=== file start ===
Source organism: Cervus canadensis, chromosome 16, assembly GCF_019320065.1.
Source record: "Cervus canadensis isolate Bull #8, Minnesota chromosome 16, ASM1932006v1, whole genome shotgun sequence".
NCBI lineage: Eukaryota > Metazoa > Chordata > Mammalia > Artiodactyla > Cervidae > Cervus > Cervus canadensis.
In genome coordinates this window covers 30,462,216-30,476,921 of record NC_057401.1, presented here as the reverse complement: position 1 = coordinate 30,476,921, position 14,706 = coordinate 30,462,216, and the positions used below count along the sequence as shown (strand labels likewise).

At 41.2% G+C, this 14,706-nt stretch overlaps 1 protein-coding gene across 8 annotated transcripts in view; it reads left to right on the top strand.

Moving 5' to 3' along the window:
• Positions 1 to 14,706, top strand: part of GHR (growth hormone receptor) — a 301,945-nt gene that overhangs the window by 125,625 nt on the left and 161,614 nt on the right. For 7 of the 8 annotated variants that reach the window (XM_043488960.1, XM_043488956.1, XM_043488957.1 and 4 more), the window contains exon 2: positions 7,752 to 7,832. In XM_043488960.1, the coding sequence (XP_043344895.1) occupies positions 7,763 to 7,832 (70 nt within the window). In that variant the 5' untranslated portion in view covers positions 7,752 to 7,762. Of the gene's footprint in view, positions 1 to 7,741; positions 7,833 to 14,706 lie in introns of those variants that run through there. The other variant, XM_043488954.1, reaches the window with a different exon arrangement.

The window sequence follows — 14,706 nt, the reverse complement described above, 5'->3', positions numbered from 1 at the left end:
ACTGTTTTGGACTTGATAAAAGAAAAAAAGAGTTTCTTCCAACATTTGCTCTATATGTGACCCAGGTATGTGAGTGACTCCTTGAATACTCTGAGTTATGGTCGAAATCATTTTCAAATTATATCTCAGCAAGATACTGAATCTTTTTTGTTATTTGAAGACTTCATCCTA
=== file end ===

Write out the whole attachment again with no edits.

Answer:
Source organism: Cervus canadensis, chromosome 16, assembly GCF_019320065.1.
Source record: "Cervus canadensis isolate Bull #8, Minnesota chromosome 16, ASM1932006v1, whole genome shotgun sequence".
NCBI lineage: Eukaryota > Metazoa > Chordata > Mammalia > Artiodactyla > Cervidae > Cervus > Cervus canadensis.
In genome coordinates this window covers 30,462,216-30,476,921 of record NC_057401.1, presented here as the reverse complement: position 1 = coordinate 30,476,921, position 14,706 = coordinate 30,462,216, and the positions used below count along the sequence as shown (strand labels likewise).

At 41.2% G+C, this 14,706-nt stretch overlaps 1 protein-coding gene across 8 annotated transcripts in view; it reads left to right on the top strand.

Moving 5' to 3' along the window:
• Positions 1 to 14,706, top strand: part of GHR (growth hormone receptor) — a 301,945-nt gene that overhangs the window by 125,625 nt on the left and 161,614 nt on the right. For 7 of the 8 annotated variants that reach the window (XM_043488960.1, XM_043488956.1, XM_043488957.1 and 4 more), the window contains exon 2: positions 7,752 to 7,832. In XM_043488960.1, the coding sequence (XP_043344895.1) occupies positions 7,763 to 7,832 (70 nt within the window). In that variant the 5' untranslated portion in view covers positions 7,752 to 7,762. Of the gene's footprint in view, positions 1 to 7,741; positions 7,833 to 14,706 lie in introns of those variants that run through there. The other variant, XM_043488954.1, reaches the window with a different exon arrangement.

The window sequence follows — 14,706 nt, the reverse complement described above, 5'->3', positions numbered from 1 at the left end:
ACTGTTTTGGACTTGATAAAAGAAAAAAAGAGTTTCTTCCAACATTTGCTCTATATGTGACCCAGGTATGTGAGTGACTCCTTGAATACTCTGAGTTATGGTCGAAATCATTTTCAAATTATATCTCAGCAAGATACTGAATCTTTTTTGTTATTTGAAGACTTCATCCTA